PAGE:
Meiko Inoue is a twentysomething living with her boyfriend in Tokyo, working in an office, and wondering whether her life could be something more. There’s a lot more to the story than that (hint: the “more” involves playing in a band), but this manga’s most profound moments come in the characters’ contemplations about the creative life versus a stable work life, along with the emptiness that comes from not having a passionate outlet. It’s rougher and very different than Asano’s Nijigahara Holograph, though the images share the same majestic beauty and the story captures a similar sense of wonder.
A ninth-grade girl wanders distraught after a subpar encounter with the class playboy, then seeks solace with another guy who likes her and a shit-ton of graphic middle-school sex ensues.
I’m not kidding—this manga isn’t for the squeamish, since there’s A LOT of sex here shown in close-up, and just when you think it can’t go any farther, it does. In terms of story, Koume and Isobe’s relationship shows a lot about first love, disenchantment, and searching for something you can’t quite describe, and their confused realizations keep you guessing until the end, with stirring results.
Children speak of a monster in the drainage tunnel behind their elementary school while one of them sleeps in a coma; as adults, their paths cross in mysterious ways, and there are butterflies.
Nijigahara Holograph feels obliquely perplexing until it reaches its gut-wrenching conclusion, though on a second skim-through the connections felt clearer, revealing this to be a meticulously crafted manga that tells a powerful story. The climactic reveal left me feeling uncharacteristically drained and somewhat disturbed—I’m still not sure how I feel about it, but that a manga can exert this kind of power means a lot.
Kasuga, a shy middle-schooler obsessed with Baudelaire, impulsively steals his crush’s gym clothes only to be spotted by the class outcast and labeled a pervert, but is he really a pervert, or just looking to form a normal relationship? Powerful stories never fail to make you care about their characters, and Oshimi pulls this off incredibly—his explorations of courtship, friendship, surviving adolescence, and fitting in capture his characters at their most vulnerable. The series’ driving question is whether Kasuga will cave in to the adult world like a shitbug or find his own path—whatever that might mean.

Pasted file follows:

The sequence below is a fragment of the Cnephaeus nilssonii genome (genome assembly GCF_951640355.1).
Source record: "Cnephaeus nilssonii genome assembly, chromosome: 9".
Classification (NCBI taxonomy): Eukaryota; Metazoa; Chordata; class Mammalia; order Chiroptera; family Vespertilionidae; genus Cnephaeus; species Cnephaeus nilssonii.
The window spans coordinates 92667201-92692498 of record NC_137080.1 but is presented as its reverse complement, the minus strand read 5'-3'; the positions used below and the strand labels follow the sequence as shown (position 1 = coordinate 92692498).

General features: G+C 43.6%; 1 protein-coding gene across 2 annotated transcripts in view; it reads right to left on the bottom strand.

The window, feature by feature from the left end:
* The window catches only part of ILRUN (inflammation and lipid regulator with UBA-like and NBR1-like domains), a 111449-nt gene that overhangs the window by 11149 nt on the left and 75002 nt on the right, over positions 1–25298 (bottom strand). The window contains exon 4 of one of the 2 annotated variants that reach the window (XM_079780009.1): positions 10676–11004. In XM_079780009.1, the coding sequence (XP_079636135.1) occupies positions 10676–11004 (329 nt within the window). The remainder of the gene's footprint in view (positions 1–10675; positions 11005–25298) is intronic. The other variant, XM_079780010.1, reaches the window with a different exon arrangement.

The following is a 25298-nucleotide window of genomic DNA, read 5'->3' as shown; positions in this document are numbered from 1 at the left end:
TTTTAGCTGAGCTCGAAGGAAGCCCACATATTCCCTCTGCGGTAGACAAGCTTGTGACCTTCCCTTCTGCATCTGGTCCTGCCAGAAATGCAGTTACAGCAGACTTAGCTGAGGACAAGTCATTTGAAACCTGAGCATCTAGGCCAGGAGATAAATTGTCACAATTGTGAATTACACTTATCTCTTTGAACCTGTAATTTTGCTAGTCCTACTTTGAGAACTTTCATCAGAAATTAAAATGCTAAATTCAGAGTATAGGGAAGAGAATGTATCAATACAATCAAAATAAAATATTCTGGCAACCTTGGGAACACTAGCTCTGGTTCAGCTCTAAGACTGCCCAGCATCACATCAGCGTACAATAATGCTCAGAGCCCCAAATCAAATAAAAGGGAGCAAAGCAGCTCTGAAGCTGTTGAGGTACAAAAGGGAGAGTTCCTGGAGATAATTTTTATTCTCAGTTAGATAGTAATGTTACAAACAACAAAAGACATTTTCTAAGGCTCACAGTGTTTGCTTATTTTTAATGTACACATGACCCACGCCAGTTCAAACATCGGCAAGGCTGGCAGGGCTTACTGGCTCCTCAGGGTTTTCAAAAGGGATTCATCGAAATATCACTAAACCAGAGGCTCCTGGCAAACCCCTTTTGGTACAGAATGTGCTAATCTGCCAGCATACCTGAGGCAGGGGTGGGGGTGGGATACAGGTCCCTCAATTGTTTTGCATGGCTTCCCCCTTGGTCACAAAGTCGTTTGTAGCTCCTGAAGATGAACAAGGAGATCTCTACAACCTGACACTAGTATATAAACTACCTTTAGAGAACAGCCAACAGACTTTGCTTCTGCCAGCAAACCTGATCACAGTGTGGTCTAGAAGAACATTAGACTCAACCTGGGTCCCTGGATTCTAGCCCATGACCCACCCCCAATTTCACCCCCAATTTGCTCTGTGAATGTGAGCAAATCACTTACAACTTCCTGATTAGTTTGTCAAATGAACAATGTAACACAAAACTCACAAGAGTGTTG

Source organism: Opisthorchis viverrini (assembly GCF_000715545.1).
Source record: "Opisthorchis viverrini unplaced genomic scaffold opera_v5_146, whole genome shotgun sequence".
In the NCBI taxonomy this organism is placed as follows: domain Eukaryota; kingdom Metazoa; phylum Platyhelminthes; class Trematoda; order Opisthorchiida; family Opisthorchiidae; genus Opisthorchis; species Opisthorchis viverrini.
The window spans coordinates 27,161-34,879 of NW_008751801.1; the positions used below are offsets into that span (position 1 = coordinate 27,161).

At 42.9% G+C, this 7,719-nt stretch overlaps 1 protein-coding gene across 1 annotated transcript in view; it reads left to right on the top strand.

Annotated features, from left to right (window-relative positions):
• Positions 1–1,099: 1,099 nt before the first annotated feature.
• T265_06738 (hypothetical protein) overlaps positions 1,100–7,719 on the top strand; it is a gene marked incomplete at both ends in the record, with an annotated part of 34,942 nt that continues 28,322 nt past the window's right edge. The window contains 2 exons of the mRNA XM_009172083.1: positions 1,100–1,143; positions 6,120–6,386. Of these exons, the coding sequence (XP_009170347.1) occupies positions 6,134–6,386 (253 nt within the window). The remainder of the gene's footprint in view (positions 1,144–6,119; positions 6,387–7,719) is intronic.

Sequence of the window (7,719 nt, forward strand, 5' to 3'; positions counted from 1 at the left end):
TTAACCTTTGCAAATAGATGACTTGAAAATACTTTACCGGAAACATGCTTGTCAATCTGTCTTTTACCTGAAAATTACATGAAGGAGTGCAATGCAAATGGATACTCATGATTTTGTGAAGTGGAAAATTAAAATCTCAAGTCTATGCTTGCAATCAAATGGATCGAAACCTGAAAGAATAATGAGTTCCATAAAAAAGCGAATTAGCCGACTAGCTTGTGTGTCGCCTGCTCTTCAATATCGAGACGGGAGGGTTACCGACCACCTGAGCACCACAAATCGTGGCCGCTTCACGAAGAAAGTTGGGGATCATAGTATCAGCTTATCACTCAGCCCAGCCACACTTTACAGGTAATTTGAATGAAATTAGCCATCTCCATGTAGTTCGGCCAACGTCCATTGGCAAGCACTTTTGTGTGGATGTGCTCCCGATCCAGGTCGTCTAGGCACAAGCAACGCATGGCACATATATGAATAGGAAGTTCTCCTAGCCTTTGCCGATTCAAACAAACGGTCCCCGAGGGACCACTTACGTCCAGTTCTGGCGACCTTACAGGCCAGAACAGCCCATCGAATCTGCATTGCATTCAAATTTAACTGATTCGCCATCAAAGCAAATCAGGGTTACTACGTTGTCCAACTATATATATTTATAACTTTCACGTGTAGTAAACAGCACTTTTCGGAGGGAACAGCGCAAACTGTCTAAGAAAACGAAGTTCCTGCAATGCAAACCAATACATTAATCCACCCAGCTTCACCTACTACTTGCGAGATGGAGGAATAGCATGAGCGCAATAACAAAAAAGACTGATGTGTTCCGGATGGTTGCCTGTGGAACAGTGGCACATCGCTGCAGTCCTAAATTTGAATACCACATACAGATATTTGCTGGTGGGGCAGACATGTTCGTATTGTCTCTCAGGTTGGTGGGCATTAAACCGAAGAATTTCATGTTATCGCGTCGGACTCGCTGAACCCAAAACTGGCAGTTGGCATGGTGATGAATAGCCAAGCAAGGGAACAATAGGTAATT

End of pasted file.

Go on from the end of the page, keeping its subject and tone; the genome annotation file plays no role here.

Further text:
Golgo 13 is Japan’s longest-running manga series, chronicling the exploits of super-tough, laconic sniper Duke Togo, alias Golgo 13. The two jobs in this collection involve an Iraqi ballistic superweapon (a story where both Bill Clinton and Saddam Hussein feature prominently) and a mafia hit and run, plus a background dossier on Togo himself. If you’re looking for an intro to pulp Japanese action manga, start here—the drawings are dark and the midnight cityscapes majestic, with plenty of guns, planes, action, and sex to capture the feel of an ‘80s action movie in comic form.
Where I Got It
Christmas 2016, from a friend who knew I loved the Golgo 13 NES games. While every convenience store in Japan sells the Japanese manga books, I never got to the chance to check them out when I lived there since English translations are harder to find, .
Playthrough video of Golgo 13 – Top Secret Episode on the NES